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"Consolidation crush": 5 drivers of $12.5B games acquisitions
by Tim Merel on 07/14/14 03:26:00 am   Expert Blogs   Featured Blogs

The following blog post, unless otherwise noted, was written by a member of Gamasutra’s community.
The thoughts and opinions expressed are those of the writer and not Gamasutra or its parent company.

 

The last 12 months have seen a record $12.5B games acquisitions across mobile games ($4.6B), MMO games ($4B), games tech ($2.8B) and console games ($1B), as detailed in Digi-Capital’s new Global Games Investment Review Q2 2014 (download at www.digi-capital.com/reports). There are 5 drivers of this “consolidation crush”.

  1. Mobile growth – acquirers buying into a large, high growth market

Digi-Capital forecasts that mobile games will hit $33B revenue globally in 2017, after growing from $4B in 2011 to $16B in 2013 (or ¾ of global app revenues). Large markets growing this fast are rare, so corporates are buying mobile games companies to capture more of it for themselves. For example, Chinese giant Tencent bought 28% of C J Games for $500M, and Ourpalm bought Playcrab for $285M.

2.Mobile cannibalization acquirers stopping mobile insurgents from eating their lunch

Mobile has cannibalized other media usage dramatically (print -33%, online -23%, radio – 14%, TV -10% 2012 vs 2013). Digi-Capital forecasts that mobile games will drive 2/3 of all games software market growth, delivering $100B total software revenue by 2017 (the remaining growth coming from online). Console, PC, MMO, social and web games are being cannibalized by mobile in terms of usage, revenue and development talent, with major corporates future proofing their businesses by acquiring both within and across sectors. Zynga bought Natural Motion for $527M, also admitting that Supercell had “eaten its lunch”.

3.Regional realignment acquirers leveraging their strength to dominate at home and abroad

Digi-Capital forecasts mobile/online games combined will produce $60B revenue by 2017, with $38B in Asia and $13B in Europe. North America remains important, but its historic position from the console legacy is waning. China, Japan and South Korea boast multi-billion dollar games companies that Westerners hadn’t heard of 5 years ago, with Tencent the most valuable games company on the planet at >$150B market cap (bigger than Intel, Cisco and HP). High profits and dominant ambitions led Asian buyers to make 9 of the top 10 games M&As in 2013, up from 8 out of 10 in 2012. Europe’s renaissance has also seen King, Supercell and Wargaming emerging as global leaders. Softbank’s $1.5B acquisition of 51% of Supercell, twinned with GungHo, is an example of what pan-regional visionaries can achieve.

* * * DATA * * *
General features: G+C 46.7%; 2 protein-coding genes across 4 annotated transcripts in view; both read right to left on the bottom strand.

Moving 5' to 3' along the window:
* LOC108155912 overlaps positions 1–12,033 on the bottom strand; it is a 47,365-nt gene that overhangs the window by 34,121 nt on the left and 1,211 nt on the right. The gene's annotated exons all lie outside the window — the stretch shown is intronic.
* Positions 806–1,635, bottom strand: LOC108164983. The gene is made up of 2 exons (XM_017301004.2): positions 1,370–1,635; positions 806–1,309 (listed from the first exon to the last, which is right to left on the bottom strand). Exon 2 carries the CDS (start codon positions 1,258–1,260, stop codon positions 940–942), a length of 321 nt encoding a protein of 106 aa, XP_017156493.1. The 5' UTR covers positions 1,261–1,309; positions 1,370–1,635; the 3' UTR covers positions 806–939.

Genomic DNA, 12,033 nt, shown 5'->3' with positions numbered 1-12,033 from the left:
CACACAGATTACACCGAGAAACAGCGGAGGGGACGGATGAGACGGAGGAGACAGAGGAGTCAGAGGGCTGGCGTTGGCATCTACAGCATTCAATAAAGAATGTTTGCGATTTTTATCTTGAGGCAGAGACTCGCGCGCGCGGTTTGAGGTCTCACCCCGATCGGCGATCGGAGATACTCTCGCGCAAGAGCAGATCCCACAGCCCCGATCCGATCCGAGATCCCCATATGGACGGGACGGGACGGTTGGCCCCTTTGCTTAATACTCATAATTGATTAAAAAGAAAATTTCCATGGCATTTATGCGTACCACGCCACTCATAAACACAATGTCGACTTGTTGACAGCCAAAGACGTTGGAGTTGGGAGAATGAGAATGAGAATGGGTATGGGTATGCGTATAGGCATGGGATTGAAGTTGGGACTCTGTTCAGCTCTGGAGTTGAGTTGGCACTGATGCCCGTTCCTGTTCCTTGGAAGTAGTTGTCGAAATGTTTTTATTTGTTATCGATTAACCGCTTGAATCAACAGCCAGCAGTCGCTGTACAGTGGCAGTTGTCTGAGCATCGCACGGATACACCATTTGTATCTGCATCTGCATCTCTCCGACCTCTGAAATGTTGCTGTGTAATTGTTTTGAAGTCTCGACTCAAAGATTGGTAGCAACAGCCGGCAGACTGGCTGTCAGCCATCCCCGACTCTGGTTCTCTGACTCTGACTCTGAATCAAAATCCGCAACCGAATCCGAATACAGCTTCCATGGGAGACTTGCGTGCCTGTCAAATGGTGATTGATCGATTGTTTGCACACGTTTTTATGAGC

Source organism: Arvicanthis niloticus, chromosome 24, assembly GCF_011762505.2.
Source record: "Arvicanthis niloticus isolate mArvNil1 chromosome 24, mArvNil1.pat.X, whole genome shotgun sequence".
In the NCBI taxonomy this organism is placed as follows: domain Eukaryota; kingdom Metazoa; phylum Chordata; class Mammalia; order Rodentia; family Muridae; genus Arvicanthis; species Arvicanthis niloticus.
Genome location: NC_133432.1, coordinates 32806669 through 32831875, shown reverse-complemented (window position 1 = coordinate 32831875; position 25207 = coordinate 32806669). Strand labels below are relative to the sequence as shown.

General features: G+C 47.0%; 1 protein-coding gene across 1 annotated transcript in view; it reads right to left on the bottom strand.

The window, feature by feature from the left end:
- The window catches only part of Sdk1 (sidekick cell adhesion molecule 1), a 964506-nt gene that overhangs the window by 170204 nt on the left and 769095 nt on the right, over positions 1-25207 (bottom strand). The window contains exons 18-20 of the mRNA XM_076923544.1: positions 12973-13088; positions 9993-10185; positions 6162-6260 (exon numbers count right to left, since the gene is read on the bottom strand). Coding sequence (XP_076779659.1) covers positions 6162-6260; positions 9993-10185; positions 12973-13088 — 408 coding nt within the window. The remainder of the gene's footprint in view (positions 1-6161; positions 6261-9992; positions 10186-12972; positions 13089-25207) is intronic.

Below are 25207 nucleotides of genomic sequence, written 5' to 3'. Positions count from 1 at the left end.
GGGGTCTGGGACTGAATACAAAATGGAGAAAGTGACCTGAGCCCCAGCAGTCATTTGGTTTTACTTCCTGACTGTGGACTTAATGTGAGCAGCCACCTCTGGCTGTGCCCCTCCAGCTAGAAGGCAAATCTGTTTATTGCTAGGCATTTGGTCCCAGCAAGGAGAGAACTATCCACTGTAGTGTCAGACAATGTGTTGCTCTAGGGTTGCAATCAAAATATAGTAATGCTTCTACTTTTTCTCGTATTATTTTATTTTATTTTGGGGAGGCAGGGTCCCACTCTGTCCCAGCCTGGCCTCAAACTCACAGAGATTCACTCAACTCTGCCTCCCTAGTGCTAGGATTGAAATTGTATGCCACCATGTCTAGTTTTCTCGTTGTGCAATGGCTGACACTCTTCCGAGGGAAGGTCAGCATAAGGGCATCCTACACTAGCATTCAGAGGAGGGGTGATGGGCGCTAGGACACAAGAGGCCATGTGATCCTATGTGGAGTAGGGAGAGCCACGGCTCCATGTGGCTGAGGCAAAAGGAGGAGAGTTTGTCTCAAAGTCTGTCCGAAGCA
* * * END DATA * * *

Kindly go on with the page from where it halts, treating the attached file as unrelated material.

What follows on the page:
4.Legacy pivots acquirers buying their way into the future

The advent of the web and now mobile have proven that pivoting to address disruption is standard operating procedure for survival. Facebook did this in a surprising way when it bought Oculus for $2B to address potential virtual reality disruption, after initially being slow to react to mobile (and then successfully pivoting). In Asia, there have been online to mobile games pivots (e.g. Smilegate acquiring 20% of Sundaytoz for $112M), and traditional telecoms and book publishing pivots to mobile/web games (e.g. Chinese Universe Publishing & Media/Elex Tech $434M, Datang Telecom/Yaowan Yule $278M, Tangel Publishing/Beijing Magic Universe $206M).

5.Market cycle acquirers taking advantage of the current phase in the investment cycle

Many publically traded games companies are at significant discounts to 12 month highs, valuations for games M&A have softened somewhat, and only $472M was invested in games in the first half of 2014 (vs $2B for full year 2012). There were 2 UK based IPOs in 2014 (King and Game Digital), with the Chukong IPO reported to have been postponed due to valuation concerns. Some think games market assets are undervalued, with Giant Interactive taken private for $1.6B, and a proposal to take Shanda Games private for a reported $1.9B. Others think trade exits might be preferable to IPOs in the medium term, so this phase of the cycle is a good one for major games acquirers.

All acquisitions should be made on their merits, but understanding the 5 drivers of the recent bull games acquisitions market could help to decide when (and how) to sell your games company. With timing critical, are you ready?

About Digi-Capital (www.digi-capital.com): Digi-Capital advises mobile, games and digital clients across America, Asia (China, Japan, South Korea) and Europe.


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Comments


Craig Timpany
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In case anyone else is wondering, yes, 100% of the total makes up only 300 degrees of the pacman pie chart.

Darius Drake